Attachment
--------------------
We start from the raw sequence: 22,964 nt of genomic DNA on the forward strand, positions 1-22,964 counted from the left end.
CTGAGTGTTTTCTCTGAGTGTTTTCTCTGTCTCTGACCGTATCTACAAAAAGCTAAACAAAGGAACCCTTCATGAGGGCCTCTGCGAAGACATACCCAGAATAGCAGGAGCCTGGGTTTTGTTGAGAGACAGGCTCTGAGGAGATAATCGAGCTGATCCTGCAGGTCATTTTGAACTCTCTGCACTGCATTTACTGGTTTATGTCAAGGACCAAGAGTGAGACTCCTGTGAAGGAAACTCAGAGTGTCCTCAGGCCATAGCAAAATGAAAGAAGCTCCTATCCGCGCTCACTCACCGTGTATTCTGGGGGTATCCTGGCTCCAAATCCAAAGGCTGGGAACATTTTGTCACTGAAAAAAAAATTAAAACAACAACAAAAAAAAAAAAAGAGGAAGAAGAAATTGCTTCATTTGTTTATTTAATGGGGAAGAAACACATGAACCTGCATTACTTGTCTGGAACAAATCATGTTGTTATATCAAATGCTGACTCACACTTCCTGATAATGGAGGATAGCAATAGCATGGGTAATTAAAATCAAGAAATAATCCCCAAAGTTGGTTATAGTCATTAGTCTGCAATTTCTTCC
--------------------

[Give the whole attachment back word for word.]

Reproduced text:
We start from the raw sequence: 22,964 nt of genomic DNA on the forward strand, positions 1-22,964 counted from the left end.
CTGAGTGTTTTCTCTGAGTGTTTTCTCTGTCTCTGACCGTATCTACAAAAAGCTAAACAAAGGAACCCTTCATGAGGGCCTCTGCGAAGACATACCCAGAATAGCAGGAGCCTGGGTTTTGTTGAGAGACAGGCTCTGAGGAGATAATCGAGCTGATCCTGCAGGTCATTTTGAACTCTCTGCACTGCATTTACTGGTTTATGTCAAGGACCAAGAGTGAGACTCCTGTGAAGGAAACTCAGAGTGTCCTCAGGCCATAGCAAAATGAAAGAAGCTCCTATCCGCGCTCACTCACCGTGTATTCTGGGGGTATCCTGGCTCCAAATCCAAAGGCTGGGAACATTTTGTCACTGAAAAAAAAATTAAAACAACAACAAAAAAAAAAAAAGAGGAAGAAGAAATTGCTTCATTTGTTTATTTAATGGGGAAGAAACACATGAACCTGCATTACTTGTCTGGAACAAATCATGTTGTTATATCAAATGCTGACTCACACTTCCTGATAATGGAGGATAGCAATAGCATGGGTAATTAAAATCAAGAAATAATCCCCAAAGTTGGTTATAGTCATTAGTCTGCAATTTCTTCC